February 26, 2013
By Jacob Combs
More than 70 well-known Republicans have added their names to a legal brief that will be filed later this week with the Supreme Court arguing that Proposition 8 is unconstitutional and that gays and lesbians have a constitutional right to marry, the New York Times reported late last night.
The brief, which was filed in consultation with Republican legal star Ted Olson, who is representing the plaintiffs in the case, will argue that marriage equality furthers the conservative values of “limited government and maximizing individual freedom.”
Among the signatories to the brief are Meg Whitman, who supported Proposition 8 during her failed 2010 gubernatorial campaign, U.S. Representatives Ileana Ros-Lehtinen (R-FL) and Richard Hanna (R-NY), and several former Republican governors such as Christine Todd Whitman of New Jersey, Jane Swift of Massachusetts and Jon Huntsman, Jr. of Utah. Last week, Huntsman wrote an article in the American Conservative titled “Marriage Equality Is a Conservative Cause.”
According to the Times, which obtained a copy of the brief in advance of its filing, the document “cites past Supreme Court rulings dear to conservatives, including the Citizens United decision lifting restrictions on campaign financing, and a Washington, D.C., Second Amendment case that overturned a law barring handgun ownership.”
“As opposition to the freedom to marry becomes increasingly isolated and the exclusion from marriage increasingly indefensible, Americans all across the political spectrum are saying it’s time to end marriage discrimination, do right by families, and get our country on the right side of history,” said Evan Wolfson, the president of the national marriage equality organization Freedom to Marry, in a statement.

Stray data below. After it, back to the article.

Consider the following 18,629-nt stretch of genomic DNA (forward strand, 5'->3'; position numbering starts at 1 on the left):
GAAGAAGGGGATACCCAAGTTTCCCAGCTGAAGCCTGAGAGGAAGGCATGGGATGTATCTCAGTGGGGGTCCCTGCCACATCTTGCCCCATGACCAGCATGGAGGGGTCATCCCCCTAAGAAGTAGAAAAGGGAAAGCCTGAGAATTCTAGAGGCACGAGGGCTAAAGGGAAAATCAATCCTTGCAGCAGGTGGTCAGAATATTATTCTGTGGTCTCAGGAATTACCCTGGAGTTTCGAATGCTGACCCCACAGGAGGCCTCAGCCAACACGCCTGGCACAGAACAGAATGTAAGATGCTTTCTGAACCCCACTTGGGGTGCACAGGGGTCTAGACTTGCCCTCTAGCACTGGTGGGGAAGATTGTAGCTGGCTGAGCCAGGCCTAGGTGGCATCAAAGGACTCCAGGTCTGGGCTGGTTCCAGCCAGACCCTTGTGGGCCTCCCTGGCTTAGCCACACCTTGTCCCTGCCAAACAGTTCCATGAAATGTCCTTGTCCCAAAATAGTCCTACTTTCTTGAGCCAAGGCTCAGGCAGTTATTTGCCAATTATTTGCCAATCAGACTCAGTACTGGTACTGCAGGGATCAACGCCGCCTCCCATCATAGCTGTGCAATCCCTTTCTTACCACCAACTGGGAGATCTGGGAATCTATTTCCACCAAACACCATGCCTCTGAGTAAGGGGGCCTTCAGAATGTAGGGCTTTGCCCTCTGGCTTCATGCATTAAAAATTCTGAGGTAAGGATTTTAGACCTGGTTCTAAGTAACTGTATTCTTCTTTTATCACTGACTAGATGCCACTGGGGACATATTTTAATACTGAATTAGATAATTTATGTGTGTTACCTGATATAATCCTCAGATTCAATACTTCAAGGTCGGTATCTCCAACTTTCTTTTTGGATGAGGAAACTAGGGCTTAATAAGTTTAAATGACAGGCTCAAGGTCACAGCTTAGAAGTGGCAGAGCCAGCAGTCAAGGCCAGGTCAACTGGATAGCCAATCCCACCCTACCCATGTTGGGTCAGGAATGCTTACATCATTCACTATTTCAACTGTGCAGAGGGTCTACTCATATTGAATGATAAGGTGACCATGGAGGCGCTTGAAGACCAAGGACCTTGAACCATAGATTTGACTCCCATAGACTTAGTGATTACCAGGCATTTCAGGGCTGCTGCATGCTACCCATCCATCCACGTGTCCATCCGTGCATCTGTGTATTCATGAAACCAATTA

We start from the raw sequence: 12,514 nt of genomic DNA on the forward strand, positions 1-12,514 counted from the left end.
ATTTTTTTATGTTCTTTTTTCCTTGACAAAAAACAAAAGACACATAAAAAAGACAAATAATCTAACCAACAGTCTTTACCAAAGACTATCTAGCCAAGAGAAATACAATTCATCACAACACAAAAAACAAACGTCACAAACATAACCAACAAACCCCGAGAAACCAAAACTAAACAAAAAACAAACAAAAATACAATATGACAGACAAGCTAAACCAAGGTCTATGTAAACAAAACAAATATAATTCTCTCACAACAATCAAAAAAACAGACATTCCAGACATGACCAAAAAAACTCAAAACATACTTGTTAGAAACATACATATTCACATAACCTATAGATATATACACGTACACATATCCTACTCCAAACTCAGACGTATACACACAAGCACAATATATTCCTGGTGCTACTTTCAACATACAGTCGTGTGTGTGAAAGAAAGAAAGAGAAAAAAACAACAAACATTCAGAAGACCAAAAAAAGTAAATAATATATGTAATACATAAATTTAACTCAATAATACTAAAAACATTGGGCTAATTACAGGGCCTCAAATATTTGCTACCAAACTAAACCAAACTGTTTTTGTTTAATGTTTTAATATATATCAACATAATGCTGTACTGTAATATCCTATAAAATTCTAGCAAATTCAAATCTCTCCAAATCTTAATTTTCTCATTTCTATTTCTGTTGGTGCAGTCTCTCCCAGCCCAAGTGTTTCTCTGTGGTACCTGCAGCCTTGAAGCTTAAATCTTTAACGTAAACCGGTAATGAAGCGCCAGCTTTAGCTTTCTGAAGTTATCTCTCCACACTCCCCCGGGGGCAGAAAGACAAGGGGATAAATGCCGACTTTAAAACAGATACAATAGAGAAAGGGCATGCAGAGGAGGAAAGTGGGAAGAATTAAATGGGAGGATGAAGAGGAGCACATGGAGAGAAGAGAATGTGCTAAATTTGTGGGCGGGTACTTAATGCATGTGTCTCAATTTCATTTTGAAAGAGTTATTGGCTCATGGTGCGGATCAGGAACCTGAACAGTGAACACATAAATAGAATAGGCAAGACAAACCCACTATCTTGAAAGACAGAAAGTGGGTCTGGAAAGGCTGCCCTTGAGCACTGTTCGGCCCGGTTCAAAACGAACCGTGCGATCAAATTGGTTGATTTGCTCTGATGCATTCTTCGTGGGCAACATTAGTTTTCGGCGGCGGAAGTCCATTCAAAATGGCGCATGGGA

The Supreme Court frequently receives several friend-of-the-court briefs when considering litigation, especially cases that are as high profile as the Prop 8 challenge. In general, legal experts are skeptical of the extent to which the Court is swayed by such outside filings. But as the Times notes, this particular brief could be an exception to the rule, particularly when seen through the eyes of the men likely intended as the focus of its arguments: the Court’s conservative members, particularly Justice Anthony Kennedy and Chief Justice John Roberts.
Tom Goldstein, the publisher of the Supreme Court-watching website SCOTUSblog, told the Times the Republican brief “has the potential to break through and make a real difference”:
“The person who is going to decide this case, if it’s going to be close, is going to be a conservative justice who respects traditional marriage but nonetheless is sympathetic to the claims that this is just another form of hatred. If you’re trying to persuade someone like that, you can’t persuade them from the perspective of gay rights advocacy.”
Earlier this month, the Respect for Marriage Coalition briefly ran a print and TV ad campaign featuring statements in support of marriage equality by former First Lady Laura Bush, former Vice President Dick Cheney and former Secretary of Defense Colin Powell. The ad was pulled a few days after it debuted at the request of Laura Bush.
The Republican brief that will be filed later this week, which demonstrates changes of heart for former supporters like Whitman, is not the first instance of significant conservative figures shifting towards support of equal marriage rights. Last summer, David Blankenhorn, the founder of the Institute for American Values and one of the two witnesses who testified in favor of Prop 8 before the district court, announced in a New York Times op-ed that he had changed his mind on the issue. In his piece, Blankenhorn wrote, “Whatever one’s definition of marriage, legally recognizing gay and lesbian couples and their children is a victory for basic fairness.”
If the arguments in this upcoming brief can persuade Anthony Kennedy to add his name to the list of Republicans in support of marriage equality, it will be a hugely significant sign of the watershed taking place within the Republican Party on the issue of equal marriage rights.
We will publish the brief here at EqualityOnTrial when we obtain a copy.